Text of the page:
That is, inductive lock apparatus 210 (sensor electronics 213) is configured (programmed) to respond only to a proximate key/target (within key/target sensing area 212A) with the pre-defined binary coded sequence or key pattern of metallic/nonmetallic areas: 1 metal, 0=nonmetallic. In effect, lock apparatus 210 defines sensing areas 212 (within key/target sensing area 212A) as a binary coded lock pattern corresponding to the binary coded key pattern of metallic/nonmetallic areas 215A/B of key/target 215. Sense coils 211 associated with metallic areas of the binary coded key pattern are referred to as active coils, and sense coils 211 associated with nonmetallic areas of the binary coded key pattern are referred to as inactive coils.

Sensor electronics 213 is configured to drive inductor coils 211, and to measure sensor response. Sensor electronics 213 includes sensor readout circuitry that acquires sensor response measurements (such as inductor coil inductance) representative of target proximity and, according to this Disclosure, target construction. For example, the inductive lock apparatus 210 including sensor electronics 213 can be configured for resonant inductive sensing, including sensor resonators (such as an LC tank circuits), and sensor electronics designed to drive sensor resonators, and acquire sensor response measurements from the sensor resonators.

As illustrated in FIG. 2, the binary coded sequence or lock/key pattern is 0101, and sensor electronics 213 is configured to switch/activate only for that code, detected as an unlock condition. That is, as illustrated in FIG. 2, inductive sensor lock apparatus 210 will switch/activate to detect an unlock condition only if key/target 215 is configured with a binary coded metal key pattern such that, when inserted proximate to inductive lock mechanism 210 (within key/target sensing area 212A), key/target metal is present within the sensing areas of only inductor/coils 2 and 4 (i.e., the active coils). Any other key pattern (code) will not trigger/activate the lock mechanism (i.e., sensor electronics 213 will not detect an unlock condition).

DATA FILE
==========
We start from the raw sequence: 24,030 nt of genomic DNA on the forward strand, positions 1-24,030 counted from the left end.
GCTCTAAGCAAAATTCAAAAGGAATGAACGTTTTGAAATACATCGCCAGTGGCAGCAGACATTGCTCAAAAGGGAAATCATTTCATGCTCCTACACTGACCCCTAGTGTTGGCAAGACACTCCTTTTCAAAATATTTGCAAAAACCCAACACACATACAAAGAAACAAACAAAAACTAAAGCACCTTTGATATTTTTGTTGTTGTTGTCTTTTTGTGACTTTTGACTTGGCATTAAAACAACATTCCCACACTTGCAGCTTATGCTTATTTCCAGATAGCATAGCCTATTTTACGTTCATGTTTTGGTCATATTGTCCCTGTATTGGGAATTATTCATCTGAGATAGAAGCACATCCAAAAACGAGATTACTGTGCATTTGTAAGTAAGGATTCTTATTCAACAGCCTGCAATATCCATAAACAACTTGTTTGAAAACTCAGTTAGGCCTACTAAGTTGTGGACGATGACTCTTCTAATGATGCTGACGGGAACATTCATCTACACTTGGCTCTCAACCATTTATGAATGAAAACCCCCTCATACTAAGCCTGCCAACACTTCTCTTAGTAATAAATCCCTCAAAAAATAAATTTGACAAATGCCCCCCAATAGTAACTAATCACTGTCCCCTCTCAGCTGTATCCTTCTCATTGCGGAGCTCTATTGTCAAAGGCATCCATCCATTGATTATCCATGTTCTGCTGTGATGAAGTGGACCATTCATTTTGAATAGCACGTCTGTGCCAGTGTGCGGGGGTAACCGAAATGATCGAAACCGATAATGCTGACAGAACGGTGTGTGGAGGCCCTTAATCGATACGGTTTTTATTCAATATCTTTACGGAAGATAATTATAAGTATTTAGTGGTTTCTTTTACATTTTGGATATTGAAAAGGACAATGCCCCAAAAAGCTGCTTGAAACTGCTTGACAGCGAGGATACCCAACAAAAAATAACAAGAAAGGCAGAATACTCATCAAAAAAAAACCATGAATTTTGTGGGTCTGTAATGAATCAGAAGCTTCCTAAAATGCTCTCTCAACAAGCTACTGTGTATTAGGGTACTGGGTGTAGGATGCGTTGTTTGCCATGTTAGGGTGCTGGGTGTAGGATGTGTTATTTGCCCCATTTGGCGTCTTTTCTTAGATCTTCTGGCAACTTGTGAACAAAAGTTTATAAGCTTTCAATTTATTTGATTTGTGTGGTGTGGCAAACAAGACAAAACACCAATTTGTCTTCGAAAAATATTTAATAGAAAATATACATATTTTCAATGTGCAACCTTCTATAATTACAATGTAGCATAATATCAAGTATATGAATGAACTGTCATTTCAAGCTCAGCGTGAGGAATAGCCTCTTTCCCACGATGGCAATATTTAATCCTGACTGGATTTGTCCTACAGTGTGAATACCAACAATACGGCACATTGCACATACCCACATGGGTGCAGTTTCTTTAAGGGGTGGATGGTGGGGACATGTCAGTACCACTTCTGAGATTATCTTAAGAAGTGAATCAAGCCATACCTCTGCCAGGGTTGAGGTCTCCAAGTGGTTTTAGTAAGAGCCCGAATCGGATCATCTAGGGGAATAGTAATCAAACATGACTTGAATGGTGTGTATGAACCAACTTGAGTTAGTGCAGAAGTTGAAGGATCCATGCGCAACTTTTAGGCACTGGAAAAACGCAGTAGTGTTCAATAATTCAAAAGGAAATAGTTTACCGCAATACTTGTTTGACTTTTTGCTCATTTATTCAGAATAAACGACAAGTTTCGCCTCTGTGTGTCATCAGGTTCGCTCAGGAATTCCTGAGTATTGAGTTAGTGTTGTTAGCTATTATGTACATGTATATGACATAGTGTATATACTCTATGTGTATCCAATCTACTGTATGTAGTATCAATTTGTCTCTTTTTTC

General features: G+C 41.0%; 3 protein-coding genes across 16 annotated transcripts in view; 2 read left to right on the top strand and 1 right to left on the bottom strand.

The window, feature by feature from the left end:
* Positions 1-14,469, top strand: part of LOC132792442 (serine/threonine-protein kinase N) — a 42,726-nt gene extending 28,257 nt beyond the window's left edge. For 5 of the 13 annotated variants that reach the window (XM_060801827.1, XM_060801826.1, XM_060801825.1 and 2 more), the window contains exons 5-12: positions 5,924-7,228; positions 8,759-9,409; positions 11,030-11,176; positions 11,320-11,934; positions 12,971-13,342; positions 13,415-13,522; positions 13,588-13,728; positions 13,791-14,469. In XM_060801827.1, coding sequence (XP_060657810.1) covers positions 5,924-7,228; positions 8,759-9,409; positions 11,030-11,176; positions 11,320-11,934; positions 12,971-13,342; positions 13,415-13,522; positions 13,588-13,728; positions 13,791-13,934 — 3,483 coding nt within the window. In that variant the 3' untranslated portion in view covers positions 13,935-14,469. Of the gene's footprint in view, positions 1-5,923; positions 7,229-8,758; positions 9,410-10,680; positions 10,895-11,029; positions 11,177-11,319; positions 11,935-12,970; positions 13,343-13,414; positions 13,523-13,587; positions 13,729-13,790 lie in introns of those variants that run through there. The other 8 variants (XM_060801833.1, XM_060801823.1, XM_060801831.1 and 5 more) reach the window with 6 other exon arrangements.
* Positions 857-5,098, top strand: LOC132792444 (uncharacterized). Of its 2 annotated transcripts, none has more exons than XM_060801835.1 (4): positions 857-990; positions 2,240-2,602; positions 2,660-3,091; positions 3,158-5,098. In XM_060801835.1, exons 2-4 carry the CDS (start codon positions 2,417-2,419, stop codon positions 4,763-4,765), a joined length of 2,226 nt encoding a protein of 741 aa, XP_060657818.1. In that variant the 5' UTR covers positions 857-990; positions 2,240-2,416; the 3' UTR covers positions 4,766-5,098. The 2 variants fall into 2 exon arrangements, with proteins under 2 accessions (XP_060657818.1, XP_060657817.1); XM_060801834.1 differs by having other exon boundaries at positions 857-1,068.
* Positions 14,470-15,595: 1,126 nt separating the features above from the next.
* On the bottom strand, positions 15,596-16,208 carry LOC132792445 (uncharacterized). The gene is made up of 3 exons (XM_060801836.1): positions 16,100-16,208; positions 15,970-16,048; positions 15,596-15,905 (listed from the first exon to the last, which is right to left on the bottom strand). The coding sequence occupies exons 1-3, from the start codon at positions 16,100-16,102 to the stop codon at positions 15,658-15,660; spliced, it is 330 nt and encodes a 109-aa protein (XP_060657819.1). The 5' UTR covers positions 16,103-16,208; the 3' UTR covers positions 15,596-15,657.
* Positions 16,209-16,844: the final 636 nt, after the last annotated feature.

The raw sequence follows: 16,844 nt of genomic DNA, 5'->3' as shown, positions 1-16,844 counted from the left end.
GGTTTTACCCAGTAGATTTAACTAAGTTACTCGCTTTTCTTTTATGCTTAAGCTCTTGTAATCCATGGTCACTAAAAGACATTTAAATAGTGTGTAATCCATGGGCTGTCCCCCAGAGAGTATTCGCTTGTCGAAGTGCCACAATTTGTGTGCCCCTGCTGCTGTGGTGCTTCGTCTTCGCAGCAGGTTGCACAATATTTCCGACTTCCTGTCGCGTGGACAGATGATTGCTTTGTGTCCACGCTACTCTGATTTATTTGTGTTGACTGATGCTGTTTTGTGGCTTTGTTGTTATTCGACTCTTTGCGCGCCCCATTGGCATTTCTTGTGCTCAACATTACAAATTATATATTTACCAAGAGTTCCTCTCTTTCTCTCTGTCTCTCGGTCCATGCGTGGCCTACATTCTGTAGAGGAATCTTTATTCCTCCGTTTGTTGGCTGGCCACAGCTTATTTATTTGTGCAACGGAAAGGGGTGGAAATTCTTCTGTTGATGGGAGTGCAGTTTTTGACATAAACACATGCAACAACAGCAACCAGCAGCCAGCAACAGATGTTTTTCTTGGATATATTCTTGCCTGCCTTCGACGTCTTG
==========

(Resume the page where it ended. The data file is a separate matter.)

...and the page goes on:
The example of lock apparatus 210 illustrated in FIG. 2 requires four sensor/readout circuits, or a single sensor readout circuit with a multiplexing scheme. If multiple sensor/readout circuits are used, the number increases with the number of bits used for the encoding.

FIGS. 3 and 4A/4B illustrate examples of inductive lock/security systems 300 and 400 including inductive lock apparatus 310 and 410, including inductor coils series connected to sensor electronics based on a differential inductance comparator 313 and 413.

FIG. 3 illustrates an example of an inductive lock apparatus 310, in which sensor electronics comprises a differential inductance comparator 313. Inductance comparator 313 is configured for operation with an inductance offset (Loffset).

Sense coils 311 are series connected to the L+ and L- inputs to inductance comparator 313 according to the binary coded lock/key pattern. Specifically, the active coils (illustrated as inductor coils 2 and 4 associated with active areas 315A of key/target 315) are series connected to L+, and the inactive coils (illustrated as inductor coils 1 and 3) are series connected to L-). Loffset corresponds to the difference in inductance due to the number of active coils connected to the L+ input of the comparator (minus one), and the number of inactive coils connected to the L- input, so that (L+)+(Loffset)>L-.

To trip inductance comparator 313, when the key/target 315 is inserted within the key/target sensing area 312A, the binary coded target key pattern 315A/B must match the binary-coded sensor lock pattern 312, as reflected in Loffset. That is, inductance comparator 313 measures the difference between two inductances, and activates (trips) if one is higher than the other (counteracting Loffset).